CHICAGO -- When you watch the Cubs play, you can walk out of the Friendly Confines after the game and drown your sorrows and curse Corey Patterson at dozens of bars and restaurants throughout Wrigleyville.There is no Comiskeyville, though. And certainly no U.S. Cellularville.
It's a traditional neighborhood, but it's beginning to change a little as well. Housing prices have soared in the past few years, and I saw a man walking his pet Vietnamese potbellied pig down 35th before Game 1. When trendy yuppie pets move into the neighborhood, you know it's only a matter of time before two Starbucks open kitty-corner from each other.For now, O'Malley's stand remains a neighborhood joint on the corner of 35th and Union, with faded green seats from the old Comiskey Park out front and workers serving up hot dogs and ice cream inside. You won't find pan-seared Chilean sea bass with Champagne grapes, fennel and marscapone, but O'Malley's serves a mean wiener. "The best dogs on the South Side,'' a customer assured me. "No, make it the best hot dogs in the whole city.''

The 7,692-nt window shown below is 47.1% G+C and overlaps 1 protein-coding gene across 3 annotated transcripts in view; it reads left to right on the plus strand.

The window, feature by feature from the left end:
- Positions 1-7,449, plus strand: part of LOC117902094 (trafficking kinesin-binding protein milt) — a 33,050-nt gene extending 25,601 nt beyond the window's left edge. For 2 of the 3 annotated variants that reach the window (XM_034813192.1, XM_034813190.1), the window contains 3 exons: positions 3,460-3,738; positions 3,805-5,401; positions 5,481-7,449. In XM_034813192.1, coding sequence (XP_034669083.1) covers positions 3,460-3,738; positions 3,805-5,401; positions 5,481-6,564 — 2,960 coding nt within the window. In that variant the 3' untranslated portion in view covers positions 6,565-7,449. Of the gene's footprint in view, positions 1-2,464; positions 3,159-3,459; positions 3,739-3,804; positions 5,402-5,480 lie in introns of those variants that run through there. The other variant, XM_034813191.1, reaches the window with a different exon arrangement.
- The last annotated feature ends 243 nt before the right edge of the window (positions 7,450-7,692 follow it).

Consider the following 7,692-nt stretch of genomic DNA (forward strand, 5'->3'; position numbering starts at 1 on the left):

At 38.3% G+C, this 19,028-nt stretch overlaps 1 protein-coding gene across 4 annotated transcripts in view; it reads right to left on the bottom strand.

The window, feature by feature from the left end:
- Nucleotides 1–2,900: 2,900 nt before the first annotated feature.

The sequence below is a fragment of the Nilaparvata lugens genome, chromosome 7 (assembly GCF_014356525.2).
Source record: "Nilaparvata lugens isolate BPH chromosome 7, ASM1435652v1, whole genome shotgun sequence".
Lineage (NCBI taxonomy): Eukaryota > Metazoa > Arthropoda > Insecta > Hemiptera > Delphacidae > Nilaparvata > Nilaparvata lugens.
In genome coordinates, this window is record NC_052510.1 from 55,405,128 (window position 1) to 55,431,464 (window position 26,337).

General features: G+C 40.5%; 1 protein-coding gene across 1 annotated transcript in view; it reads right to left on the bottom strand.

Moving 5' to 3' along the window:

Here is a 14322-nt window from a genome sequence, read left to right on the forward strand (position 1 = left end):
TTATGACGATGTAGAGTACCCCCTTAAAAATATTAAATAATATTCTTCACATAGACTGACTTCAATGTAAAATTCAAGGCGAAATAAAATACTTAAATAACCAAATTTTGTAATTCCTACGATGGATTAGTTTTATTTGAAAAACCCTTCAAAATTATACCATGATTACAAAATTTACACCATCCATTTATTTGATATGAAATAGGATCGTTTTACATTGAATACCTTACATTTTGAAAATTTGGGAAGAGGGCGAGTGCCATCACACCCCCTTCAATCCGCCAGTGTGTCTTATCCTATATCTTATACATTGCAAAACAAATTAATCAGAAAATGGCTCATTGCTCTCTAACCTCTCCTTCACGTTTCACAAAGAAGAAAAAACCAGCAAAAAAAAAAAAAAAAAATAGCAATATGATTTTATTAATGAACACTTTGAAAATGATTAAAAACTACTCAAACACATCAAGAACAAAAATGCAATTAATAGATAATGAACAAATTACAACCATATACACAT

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"It can't be any worse,'' says 76-year-old Frank Anderson, a longtime resident of the area, proudly wearing his Sox cap.Although signs offered World Series parking in various driveways and lots for up to $60 in Bridgeport over the weekend, that price was for spaces substantially on the west side of the Dan Ryan Expressway. They were asking $15 bucks to park in a church lot on the east side, and they weren't doing a lot of business. The streets were mostly empty in the neighborhood before Saturday's game, though a small corner grocery on Indiana was doing a brisk trade in lottery tickets and there was a Checks Cashed business open on the corner of 35th and Indiana. On the other hand, the McDonald's advertised live jazz. Wrigley Field is the heart of Wrigleyville, pumping blood into the ever-more-upscale neighborhood that doesn't so much surround the ballpark as feed off it. Down south, though, Sox fans for the most part spend their money inside Comiskey Park (the way Jerry Reinsdorf likes it) and then go home. People don't explore these neighborhoods unless they live here. Wrigleyville is a wonderful and intoxicating neighborhood, a party with a zip code. Comiskeyville is just real life. Jim Caple is a senior writer at ESPN.com. His first book, "The Devil Wears Pinstripes," is on sale at bookstores nationwide. It can also be ordered through his Web site, Jimcaple.com.